A doozy of a wind storm blew in and kept me awake for much of the night. To try to lull myself back to sleep, I loaded the YouTube app on my iPad and started watching cooking videos. (Don’t judge me. It’s just something I do, and I could be watching far worse on the internet.)
Somewhere around 5:30am, I happened upon a series of videos from a woman you may have heard of named Martha, and one brief clip caught my eye. In it, she shows her legions of viewers how to “quickly and easily peel an entire head of garlic without getting that garlic smell on your hands.” Essentially, she placed a head of garlic into a medium sized metal mixing bowl, put a matching bowl on top, gripped both in both hands by the bowl rim, and shook the hell out of it. When she was done, viola! A “perfectly peeled head of garlic, and no mess.” I know that Martha had some legal troubles a few years ago, and I found myself wondering if perhaps they just wouldn’t let her play with knives while behind bars because this seemed like an awful lot of work to do something I never found particularly arduous to begin with.
I imagined that if I actually tried this, it would turn out like that video telling people to blow hard boiled eggs out of their shells rather than peel them – a momentary waste of time with no appreciable results other than rude noises and having looked very silly. It’s amazing what foolishness the unending sound of howling wind will make you think is a good idea, because somehow by mid-morning it seemed like something I just had to do. And if I’m going to do something this odd in the kitchen, you know I’m going to tell you about it.
I did exactly as instructed, shaking the bowl for 30 seconds and checking the contents. About half the head was broken apart into cloves, with one peeled, and I noticed the strong scent of garlic that said I was damaging the surface of the cloves. I decided to brave the rather loud noise and keep shaking. After about a minute total, the entire head was broken up and all but one clove was naked and ready to use. One remained resolutely in its husk (truth be told, exactly as I saw one do on Martha’s video – the difference being I’m telling you while she glossed over it and some production intern removed it from the bowl when the camera cut).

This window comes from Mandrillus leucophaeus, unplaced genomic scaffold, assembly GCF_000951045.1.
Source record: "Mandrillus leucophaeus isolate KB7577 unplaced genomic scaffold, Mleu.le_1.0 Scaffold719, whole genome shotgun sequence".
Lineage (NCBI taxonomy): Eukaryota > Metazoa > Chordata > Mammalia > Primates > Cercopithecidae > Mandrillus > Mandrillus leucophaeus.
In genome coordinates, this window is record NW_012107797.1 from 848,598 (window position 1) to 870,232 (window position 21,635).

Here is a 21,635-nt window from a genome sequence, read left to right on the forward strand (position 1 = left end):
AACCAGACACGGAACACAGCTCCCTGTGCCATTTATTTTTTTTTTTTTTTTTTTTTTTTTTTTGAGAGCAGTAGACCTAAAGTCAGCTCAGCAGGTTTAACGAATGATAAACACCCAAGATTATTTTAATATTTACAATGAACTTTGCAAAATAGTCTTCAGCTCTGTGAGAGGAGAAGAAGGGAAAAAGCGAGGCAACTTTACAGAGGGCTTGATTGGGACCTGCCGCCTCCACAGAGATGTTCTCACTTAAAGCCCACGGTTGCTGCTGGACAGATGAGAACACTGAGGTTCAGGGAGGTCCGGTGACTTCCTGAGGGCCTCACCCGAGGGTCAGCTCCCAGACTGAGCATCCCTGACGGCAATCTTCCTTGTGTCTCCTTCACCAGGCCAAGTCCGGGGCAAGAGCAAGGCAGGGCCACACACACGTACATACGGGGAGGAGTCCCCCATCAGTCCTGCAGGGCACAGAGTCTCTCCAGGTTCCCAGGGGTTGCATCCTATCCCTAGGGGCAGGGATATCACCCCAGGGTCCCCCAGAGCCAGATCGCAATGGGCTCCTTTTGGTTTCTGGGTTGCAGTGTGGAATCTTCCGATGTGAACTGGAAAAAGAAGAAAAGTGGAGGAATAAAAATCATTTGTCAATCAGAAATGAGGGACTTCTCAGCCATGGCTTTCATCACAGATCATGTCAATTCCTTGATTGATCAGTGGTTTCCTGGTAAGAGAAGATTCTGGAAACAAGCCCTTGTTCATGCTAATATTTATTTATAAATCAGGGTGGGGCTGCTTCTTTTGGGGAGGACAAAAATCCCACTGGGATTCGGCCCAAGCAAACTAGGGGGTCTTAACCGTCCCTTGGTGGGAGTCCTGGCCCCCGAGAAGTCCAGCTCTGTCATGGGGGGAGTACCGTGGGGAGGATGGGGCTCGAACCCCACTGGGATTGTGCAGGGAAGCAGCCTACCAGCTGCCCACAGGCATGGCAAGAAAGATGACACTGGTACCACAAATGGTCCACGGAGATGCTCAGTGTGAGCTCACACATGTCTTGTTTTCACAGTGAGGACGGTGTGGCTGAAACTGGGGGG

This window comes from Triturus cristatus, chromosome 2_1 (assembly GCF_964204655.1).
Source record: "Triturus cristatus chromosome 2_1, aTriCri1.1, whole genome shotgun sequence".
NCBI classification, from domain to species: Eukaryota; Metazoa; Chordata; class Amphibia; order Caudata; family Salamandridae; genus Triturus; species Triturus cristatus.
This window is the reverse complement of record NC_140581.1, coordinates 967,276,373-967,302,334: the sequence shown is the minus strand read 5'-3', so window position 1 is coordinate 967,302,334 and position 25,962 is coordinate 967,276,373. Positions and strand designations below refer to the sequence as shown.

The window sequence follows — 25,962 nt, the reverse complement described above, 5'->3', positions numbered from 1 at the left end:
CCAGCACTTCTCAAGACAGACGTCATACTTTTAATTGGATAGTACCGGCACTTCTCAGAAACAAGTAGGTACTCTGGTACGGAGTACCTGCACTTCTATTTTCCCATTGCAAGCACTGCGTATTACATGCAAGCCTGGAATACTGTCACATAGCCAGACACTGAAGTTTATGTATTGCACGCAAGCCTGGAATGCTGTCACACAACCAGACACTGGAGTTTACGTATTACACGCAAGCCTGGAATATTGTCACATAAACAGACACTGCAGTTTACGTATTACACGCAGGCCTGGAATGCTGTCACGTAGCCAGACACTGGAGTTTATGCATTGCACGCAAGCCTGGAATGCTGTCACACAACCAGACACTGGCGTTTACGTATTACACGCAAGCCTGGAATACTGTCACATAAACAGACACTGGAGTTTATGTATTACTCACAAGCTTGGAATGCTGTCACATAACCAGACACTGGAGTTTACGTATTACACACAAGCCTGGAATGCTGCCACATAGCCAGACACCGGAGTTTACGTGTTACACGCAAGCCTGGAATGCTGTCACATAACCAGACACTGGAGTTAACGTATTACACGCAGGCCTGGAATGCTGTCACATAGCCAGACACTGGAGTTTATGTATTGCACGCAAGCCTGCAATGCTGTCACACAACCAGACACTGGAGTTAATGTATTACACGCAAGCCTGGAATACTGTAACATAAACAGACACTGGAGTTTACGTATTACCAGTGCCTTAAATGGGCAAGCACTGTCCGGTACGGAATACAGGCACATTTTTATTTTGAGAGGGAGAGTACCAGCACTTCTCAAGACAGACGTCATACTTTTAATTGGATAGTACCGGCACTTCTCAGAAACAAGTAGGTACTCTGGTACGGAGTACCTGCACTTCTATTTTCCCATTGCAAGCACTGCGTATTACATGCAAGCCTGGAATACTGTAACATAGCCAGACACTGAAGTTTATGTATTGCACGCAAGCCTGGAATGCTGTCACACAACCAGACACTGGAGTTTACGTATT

So, here is what I have learned:
- Yes, shaking the garlic will more-or-less peel the entire head.
- You may have to shake a while longer than Martha suggests.
- It’s going to make a lot of noise.
- You’re definitely going to do a little surface damage to the cloves, but that isn’t really a problem from a culinary perspective.
- You’re still going to get garlic smell all over your hands when you remove the cloves from the bowl and actually do something with them.
- Instead of just washing your hands, a cutting board, and a knife when finished peeling the old-fashioned way, you now also have two medium mixing bowls to contend with.
- The essential oils and juices of garlic cloves are very sticky after even a few seconds, so lots of little papery bits of skin will stick to the bowl and your fingers, and a few will reattach to the cloves themselves.
- A person with reasonable knife skills can clean and fully prep an entire head of garlic in the time it takes to use this method to peel it only.
- Sometimes Martha really knows what she’s talking about, and sometimes she just needs to make a video.
By the way, if you’d like to get that garlic (or onion) smell off your hands, wash them with soap containing a little natural lemon oil or citric acid, or rub a slice of lemon on them before washing. I am blessed with a mother-in-law who sends me a few bottles of a wonderful lemon hand soap every year at Christmas because she knows I love it so, and I enthusiastically recommend this product here. If you use this garlic peeling “trick”, you’re going to need it.